'Free' electronics claims cost advertiser $650,000

The FTC is cracking down on claims of "free" electronics, such as an Xbox 360 or an iPod, fining a major advertising company $650,000 for its deceptive marketing tactics.

You've seen them before: e-mails and online banners promising a free iPod simply by clicking an ad. But those who do take the bait quickly discover they must first wade through a series of third party promotions, and then are forced to sign up for offers before being eligible for the gift.

The Federal Trade Commission is beginning to take note of such scams, and with the help of the Department of Justice, has charged Adteractive -- which operates as FreeGiftWorld.com and SamplePromotionsGroup.com -- with violating the federal CAN-SPAM Act and the FTC Act.

"Participation in these promotions requires consumers to do such things as purchase products, take out a car loan, subscribe to satellite television service, or apply for multiple credit cards," the FTC said in a statement.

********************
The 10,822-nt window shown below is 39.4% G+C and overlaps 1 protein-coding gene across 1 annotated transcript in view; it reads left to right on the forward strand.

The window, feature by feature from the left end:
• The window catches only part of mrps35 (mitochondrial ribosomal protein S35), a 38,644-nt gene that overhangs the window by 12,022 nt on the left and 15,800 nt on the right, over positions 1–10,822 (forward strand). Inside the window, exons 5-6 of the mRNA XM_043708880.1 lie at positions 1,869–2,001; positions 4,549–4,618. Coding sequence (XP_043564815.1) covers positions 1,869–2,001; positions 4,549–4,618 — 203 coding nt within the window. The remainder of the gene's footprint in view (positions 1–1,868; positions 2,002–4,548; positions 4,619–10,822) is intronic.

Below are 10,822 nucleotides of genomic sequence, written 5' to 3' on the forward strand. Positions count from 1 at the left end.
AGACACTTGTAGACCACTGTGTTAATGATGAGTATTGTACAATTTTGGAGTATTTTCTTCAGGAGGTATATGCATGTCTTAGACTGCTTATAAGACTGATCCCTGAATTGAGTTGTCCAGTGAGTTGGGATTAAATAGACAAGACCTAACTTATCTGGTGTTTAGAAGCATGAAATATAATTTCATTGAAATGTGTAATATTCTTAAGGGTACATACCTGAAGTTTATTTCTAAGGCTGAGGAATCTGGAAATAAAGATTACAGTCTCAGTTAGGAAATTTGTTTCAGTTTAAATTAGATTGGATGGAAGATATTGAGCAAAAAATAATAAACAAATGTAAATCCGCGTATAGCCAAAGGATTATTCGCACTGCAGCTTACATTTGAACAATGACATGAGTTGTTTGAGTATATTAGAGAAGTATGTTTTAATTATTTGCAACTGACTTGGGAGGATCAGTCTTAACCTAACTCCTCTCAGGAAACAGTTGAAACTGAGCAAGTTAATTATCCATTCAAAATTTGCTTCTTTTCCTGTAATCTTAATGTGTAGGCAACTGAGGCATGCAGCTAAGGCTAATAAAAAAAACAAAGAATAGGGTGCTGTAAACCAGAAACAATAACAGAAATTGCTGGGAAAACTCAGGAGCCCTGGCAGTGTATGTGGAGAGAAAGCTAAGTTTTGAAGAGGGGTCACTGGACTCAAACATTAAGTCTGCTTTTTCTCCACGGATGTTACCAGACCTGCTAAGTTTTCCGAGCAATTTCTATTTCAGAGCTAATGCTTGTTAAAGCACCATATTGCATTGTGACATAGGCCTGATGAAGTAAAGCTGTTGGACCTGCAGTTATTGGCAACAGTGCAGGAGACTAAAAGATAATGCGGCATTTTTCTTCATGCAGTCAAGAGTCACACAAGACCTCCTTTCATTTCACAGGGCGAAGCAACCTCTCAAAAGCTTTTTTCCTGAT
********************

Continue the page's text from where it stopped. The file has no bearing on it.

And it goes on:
According to the Commission, Adteractive used e-mail subject lines including, "Test and keep this Flat-Screen TV," "Test it ??" Keep it ??" Microsoft Xbox 360," and "Congratulations! Claim Your Choice of Sony, HP or Gateway Laptop." The company's banner ads claimed, "Participate Now and You'll Receive a FREE SONY PLAYSTATION."

As part of a settlement agreement with the FTC, Adteractive will pay $650,000 in civil penalties, and must clearly display what obligations a user must fulfill to receive a prize. The company is also barred from sending e-mails that violate the CAN-SPAM Act.

Interestingly, one FTC Commissioner dissented in the final settlement vote of 4-1. He said the $650,000 penalty is too low compared to other CAN-SPAM cases, and will not deter other companies from violating the law in the future.

Previously, CAN-SPAM related punishments have ranged from Kodak's $26,331 penalty for sending 2 million unsolicited e-mails, to a recent conviction of two spammers who face over five years in prison for sending millions of pornographic e-mails.

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